The College of Educations’ Spanish Specialization is designed to enhance preexisting linguistic and multicultural competencies, and increase cultural understanding of US Spanish-speaking populations.
Students learn to critically assess the unique social, historical, political, and cultural contexts that shape the experiences of Latinos in the United States.
Particular attention is given to conditions of social injustice and inequity, and how these conditions influence the health and well-being of Latinx Spanish-speaking communities although these are just a few of the many goals and competencies the program aims to deliver.
The university is committed to promoting the safety, well-being, and success of Dreamers while maintaining their confidentiality and identity. We use the term “Dreamers” to refer to those who are undocumented, participate in DACA, receive tuition equity, or from families with mixed immigration status.
Student immigration status greatly impacts the Latinx community, as well as other communities, most notably many Asian and Middle Eastern communities.
Tiempo Suspendido | Suspended Time
By: Myrna Báez and Norma Vila Rivero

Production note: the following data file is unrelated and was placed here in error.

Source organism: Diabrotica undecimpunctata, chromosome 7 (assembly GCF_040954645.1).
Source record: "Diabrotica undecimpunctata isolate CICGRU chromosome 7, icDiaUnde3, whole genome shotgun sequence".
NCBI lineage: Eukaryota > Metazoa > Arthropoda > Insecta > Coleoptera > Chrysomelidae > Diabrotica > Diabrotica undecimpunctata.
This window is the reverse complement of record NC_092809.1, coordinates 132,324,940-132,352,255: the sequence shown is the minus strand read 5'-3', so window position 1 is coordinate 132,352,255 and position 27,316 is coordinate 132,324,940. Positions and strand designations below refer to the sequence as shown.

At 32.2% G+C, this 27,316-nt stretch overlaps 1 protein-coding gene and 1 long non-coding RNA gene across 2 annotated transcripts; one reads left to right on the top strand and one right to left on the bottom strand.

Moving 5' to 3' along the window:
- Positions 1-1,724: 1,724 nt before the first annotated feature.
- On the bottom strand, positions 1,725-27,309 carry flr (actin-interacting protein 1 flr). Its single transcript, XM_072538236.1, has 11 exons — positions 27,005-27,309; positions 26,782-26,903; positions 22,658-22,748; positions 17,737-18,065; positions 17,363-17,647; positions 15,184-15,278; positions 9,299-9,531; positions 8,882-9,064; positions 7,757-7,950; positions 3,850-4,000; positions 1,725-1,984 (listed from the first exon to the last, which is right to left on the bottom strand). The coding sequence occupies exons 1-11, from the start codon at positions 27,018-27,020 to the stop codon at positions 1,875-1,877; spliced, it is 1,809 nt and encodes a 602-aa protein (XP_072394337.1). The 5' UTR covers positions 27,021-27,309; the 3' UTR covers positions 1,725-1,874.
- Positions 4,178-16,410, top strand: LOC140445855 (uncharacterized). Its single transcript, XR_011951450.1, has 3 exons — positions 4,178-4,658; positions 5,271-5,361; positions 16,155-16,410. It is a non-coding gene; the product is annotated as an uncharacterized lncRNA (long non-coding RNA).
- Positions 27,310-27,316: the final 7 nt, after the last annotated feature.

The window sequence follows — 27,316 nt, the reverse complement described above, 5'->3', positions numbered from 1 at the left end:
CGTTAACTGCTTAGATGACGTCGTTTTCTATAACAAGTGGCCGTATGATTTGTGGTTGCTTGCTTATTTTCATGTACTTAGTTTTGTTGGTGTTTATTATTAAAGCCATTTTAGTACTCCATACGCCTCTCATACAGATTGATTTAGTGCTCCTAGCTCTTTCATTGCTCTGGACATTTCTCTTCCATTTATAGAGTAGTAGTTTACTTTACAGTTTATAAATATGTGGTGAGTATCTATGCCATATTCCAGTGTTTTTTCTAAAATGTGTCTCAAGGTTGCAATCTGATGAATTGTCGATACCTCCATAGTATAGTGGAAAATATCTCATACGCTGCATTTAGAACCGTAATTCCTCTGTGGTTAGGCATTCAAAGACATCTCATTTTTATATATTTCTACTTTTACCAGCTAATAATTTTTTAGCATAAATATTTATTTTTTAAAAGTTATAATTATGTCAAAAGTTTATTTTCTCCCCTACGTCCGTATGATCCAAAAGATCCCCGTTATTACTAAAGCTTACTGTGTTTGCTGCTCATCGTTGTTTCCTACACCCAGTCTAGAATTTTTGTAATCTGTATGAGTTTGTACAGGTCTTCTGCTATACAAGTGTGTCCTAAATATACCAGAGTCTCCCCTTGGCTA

Jordan Schnitizer Museum of Art
August 14, 2021 to January 01, 2022
The work of Myrna Báez (Puerto Rican, 1931-2018) and Norma Vila Rivero (Puerto Rican, born 1982) is a poetic meditation on the relationship between figure and landscape in Puerto Rico, a place where identity and nature are closely connected.
Silkscreen and woodcut prints by Báez and new photographs by Vila Rivero present dramatic vistas charged with presence, absence, and memory. Images of stillness and solitude explore the psychological significance of the island’s natural environment and its imprint on the body
Latinx Studies/Indigenous, Race and Ethnic Studies
See a full list and further informationhere.
Fall 2021ES 254
|Laura Pulido||Intro to Chicanx and Latinx Studies|
|Fall 2021ES 621||Ernesto Javier Martínez||Queer Latinx Literature/Culture|
Spring 2022ES 254
|Ernesto Javier Martínez||Intro to Chicanx and Latinx Studies|
Latin American Studies Fall 2021
See a full list and further information here.
|LAS 400M||Indigenous Wm/Latin Am|
|SPAN 343||Hispanic Cul Lit III|
|SPAN 344||Hispanic Cul Lit IV|
|HIST 380||Latin America|
|ANTH 329||Immigrat & Farmworkers|
|ANTH 400M||Indigenous Wm/Latin Am|
|ENG 243||Int Chicano/Latino Lit|
|HIST 248||Latinos in Americas|
|HIST 380||Latin America|
|HIST 383||Soccer & Soci Latin Am|
|HIST 407||Sem Cold War Lat Amer|
|HIST 483||Top Sex & Honor Lat Am|
|MUS 394||Top Latin Jazz Ensembl|
|SPAN 218||Latino Heritage I|
|SPAN 301||Identidades Hispanas|
|SPAN 303||Expresiones Artisticas|
|SPAN 305||Cambios Sociales|
|SPAN 308||Comunidades Bilingues|
|SPAN 312||Spanish in the Media|
|SPAN 407||Sem Caribbean Crossings|